The Festival of San Fermin

Festival of San Fermin Opening Ceremony

This has to be one of the world’s most amazing festivals. So amazing, that just a few days were enough for us. Our trip taught us that there are different ways to enjoy this exhilarating event, with both exhausting, and more relaxing ways to enjoy the festivities. As our shirts will attest, we will likely go the quieter route when we next return (we must return!). But for our first Fermin, we decided to dive in completely. We left sore, hoarse, hungover and still smelling of sangria… was it worth it? Totally.


The Festival of San Fermin takes place each year for a full week (from Sunday to Sunday) during the beginning of July. We enjoyed Sunday’s opening ceremony, partaking from the raucous plaza level. Monday morning was a bit less bustled, enjoying the festival’s first bull run from a rented balcony high above the streets before a train back to Barcelona. The festival continues through the week with full force, with bull runs every morning, bull fights every afternoon, and revelry all-around.

Festival of San Fermin Opening Ceremonhy

The opening ceremony (known locally as Chupinazo) was an incredible experience, but one that I never wish to relive again (at least from the ground). Thousands of people crammed into city hall square; dancing, chanting, pushing, splashing sangria around… eventually covering the entire crowd and creating a purple mosh pit. There were times when my feet weren’t even touching the ground (no joke) because we were all so tightly wedged together.

Red bandanas are worn around everyone’s wrists (or waved in the air) during this celebration in the square (and various surrounding streets). The offical start of the festival is marked by firing a rocket from city hall balcony at 12:00 noon. It is at this time that the red banadanas can officially take their place around the neck (to remain there for the duration of the festival) and, as if it hadn’t already, the week long party begins!


The celebration filled Pamplona, spreading through the streets, squares, parks and fountains like ecstatic, drunken wildfire..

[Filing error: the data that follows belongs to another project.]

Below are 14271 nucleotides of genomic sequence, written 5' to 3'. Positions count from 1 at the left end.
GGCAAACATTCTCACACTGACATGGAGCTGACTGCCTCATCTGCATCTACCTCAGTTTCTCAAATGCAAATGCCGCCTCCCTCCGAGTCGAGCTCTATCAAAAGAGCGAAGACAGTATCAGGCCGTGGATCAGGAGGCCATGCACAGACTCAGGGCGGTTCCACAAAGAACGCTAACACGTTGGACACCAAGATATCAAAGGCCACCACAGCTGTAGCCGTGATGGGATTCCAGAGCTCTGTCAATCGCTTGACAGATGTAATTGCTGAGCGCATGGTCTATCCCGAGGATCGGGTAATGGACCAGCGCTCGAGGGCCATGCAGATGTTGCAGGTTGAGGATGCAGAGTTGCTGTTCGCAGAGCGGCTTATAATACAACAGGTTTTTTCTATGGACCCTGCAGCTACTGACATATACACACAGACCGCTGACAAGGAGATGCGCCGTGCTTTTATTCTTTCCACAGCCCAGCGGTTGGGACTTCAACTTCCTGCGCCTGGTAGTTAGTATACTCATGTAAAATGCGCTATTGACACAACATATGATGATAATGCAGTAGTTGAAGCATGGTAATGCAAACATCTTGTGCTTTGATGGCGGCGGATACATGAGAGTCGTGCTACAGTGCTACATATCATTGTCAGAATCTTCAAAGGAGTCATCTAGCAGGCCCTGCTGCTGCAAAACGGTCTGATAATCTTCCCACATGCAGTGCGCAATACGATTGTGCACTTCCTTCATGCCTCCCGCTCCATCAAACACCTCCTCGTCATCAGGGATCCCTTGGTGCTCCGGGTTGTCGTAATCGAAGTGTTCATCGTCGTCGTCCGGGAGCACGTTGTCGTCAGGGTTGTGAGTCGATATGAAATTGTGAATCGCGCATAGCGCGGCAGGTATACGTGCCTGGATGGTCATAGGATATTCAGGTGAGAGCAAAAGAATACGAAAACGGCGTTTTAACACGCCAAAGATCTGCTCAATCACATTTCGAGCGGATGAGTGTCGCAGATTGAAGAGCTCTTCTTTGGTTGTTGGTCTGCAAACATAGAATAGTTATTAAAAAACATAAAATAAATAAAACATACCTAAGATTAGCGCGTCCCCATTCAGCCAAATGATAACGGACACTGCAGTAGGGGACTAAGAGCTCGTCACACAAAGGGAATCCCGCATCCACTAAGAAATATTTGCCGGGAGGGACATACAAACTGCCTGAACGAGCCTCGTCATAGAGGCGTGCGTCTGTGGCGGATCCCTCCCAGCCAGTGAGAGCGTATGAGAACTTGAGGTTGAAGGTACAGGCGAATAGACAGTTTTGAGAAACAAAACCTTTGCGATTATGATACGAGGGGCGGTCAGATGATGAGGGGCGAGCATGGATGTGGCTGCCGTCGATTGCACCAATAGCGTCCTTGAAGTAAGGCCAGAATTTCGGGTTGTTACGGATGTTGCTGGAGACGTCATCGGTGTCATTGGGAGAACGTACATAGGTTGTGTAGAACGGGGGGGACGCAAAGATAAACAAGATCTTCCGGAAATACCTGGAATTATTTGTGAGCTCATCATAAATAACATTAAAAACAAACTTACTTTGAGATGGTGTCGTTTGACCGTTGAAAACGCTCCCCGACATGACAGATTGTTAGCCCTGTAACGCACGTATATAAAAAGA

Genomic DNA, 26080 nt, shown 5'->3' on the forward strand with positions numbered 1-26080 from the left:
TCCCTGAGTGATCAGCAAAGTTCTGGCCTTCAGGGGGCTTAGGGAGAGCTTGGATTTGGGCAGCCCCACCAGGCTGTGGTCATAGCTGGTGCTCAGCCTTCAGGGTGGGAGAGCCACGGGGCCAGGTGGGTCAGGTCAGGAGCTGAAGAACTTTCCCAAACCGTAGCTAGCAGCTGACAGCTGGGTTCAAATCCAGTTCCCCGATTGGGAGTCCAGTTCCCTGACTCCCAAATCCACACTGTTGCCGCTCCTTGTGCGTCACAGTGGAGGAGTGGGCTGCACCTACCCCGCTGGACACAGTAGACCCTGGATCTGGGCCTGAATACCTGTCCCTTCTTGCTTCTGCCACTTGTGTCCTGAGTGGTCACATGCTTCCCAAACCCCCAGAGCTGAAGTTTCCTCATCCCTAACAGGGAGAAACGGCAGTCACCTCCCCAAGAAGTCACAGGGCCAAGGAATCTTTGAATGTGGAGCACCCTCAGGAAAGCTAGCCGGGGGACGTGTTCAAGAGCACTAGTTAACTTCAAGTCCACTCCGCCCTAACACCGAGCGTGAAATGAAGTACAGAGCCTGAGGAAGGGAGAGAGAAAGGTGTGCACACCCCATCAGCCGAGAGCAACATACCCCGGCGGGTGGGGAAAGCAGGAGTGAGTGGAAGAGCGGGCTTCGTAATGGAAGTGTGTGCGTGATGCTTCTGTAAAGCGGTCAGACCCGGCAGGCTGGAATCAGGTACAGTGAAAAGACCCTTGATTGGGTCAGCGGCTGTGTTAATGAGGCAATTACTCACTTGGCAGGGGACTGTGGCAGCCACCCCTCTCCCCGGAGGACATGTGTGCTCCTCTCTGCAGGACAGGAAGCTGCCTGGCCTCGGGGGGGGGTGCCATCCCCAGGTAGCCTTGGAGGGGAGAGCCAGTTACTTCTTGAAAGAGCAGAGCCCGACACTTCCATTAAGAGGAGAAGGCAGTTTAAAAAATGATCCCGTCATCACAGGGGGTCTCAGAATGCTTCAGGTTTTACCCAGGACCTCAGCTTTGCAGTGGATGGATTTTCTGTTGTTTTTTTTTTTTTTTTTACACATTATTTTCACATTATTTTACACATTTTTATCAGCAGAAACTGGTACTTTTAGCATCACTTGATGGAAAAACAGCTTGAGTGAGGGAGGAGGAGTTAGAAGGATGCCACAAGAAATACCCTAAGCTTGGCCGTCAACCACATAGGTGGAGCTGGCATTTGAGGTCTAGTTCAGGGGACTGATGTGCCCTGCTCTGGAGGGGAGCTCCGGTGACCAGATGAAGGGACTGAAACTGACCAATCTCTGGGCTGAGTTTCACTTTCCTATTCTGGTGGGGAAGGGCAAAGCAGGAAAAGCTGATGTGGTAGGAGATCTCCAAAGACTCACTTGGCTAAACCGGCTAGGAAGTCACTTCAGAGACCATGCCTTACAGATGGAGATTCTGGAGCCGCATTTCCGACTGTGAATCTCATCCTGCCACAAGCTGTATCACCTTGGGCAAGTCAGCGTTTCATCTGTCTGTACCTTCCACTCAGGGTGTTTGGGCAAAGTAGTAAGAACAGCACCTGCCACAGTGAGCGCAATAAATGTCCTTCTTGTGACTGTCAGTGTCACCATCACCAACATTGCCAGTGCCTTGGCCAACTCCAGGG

The opening party lasted all night and into the next morning. At 6AM, just a mere 2 hours before the bulls were set to run, our street was still buzzing from the night before. Many college (or younger) visitors to the festival don’t seem to get hotel rooms, they just party for 24 hours, saving sleep for the train ride home.

Planning early is essential for this trip. We booked a hotel room eight months (!) in advance and there were already few choices left. This is a tradition for many Spaniards, and even more Aussies and Brits, so hotels and balconies are typically reserved far in advance.


It’s important to know how to plan and what to expect to make the most of this short, high paced trip. Some advice!

  • Stay within walking distance to the main festivities in the center of the old town. Taxi’s and public transport are difficult with so many people.
  • Expect (super) high rates for hotels as people flock from all over the world to stay in tiny Pamplona this week.
  • Bring a cheap, white shirt and pants. Expect these clothes to be ruined by the end of your trip. Bring a change of white clothing if you want to feel fresh at some point; however, many choose to wear their wine covered clothing proudly as the party continues. 
  • Bring comfortable, old shoes. Be prepared to slosh around some truly disgusting streets.  
  • Buy a red sash, bandana, and leather wine pouch at the festival if you choose! The bandana is the most essential adornment. 
  • Expect to eat a lot of sandwiches. Bocadillo!
  • RENT A BALCONY for the bull run (if you want to actually see it, that is).

Reserving a balcony for the bull runs means going through one of the many local home owners who are lucky enough to have a spot with views of the bull run. There are many houses with many balconies for rent, with most serving coffee and snacks to guests. Again, plan early! Good balconies book fast.

Running of the bulls

The running of the bulls was fast and powerful. We overlooked a narrow street with runners packed shoulder to shoulder. When the bulls were released, they plowed through quickly and took a few runners with them causing a massive human, hoof pounding pile up. If there was one disappointment, it’s that it’s all over in about 30 seconds from most vantage points. The entire run is about 3 minutes long from start to finish.

Did we run with the bulls? Absolutely not. I am, without a doubt, an adrenaline junkie who wanted to give it a try; however, I’m SO happy with my decision to watch from the safety of our balcony. If you run with the bulls, you are GUARANTEED to get bumps and bruises, even breaks, all mostly due to being crammed into a narrow, slippery street along with hundreds of other runners. You will likely not get gored, but you have a good chance of getting trampled (by bulls or more likely other runners). While deaths are not frequent, there have been quite a few over the years. Sadly, another fatality occurred during the 2014 festival.

Running with the bulls is like playing Russian roulette with a thousand chambers and one bullet. – unknown

I’ll pass on running, but I will be returning for the closing ceremonies at some point. Next time, we’ll be renting a balcony for the ceremony and watching the madness from above.




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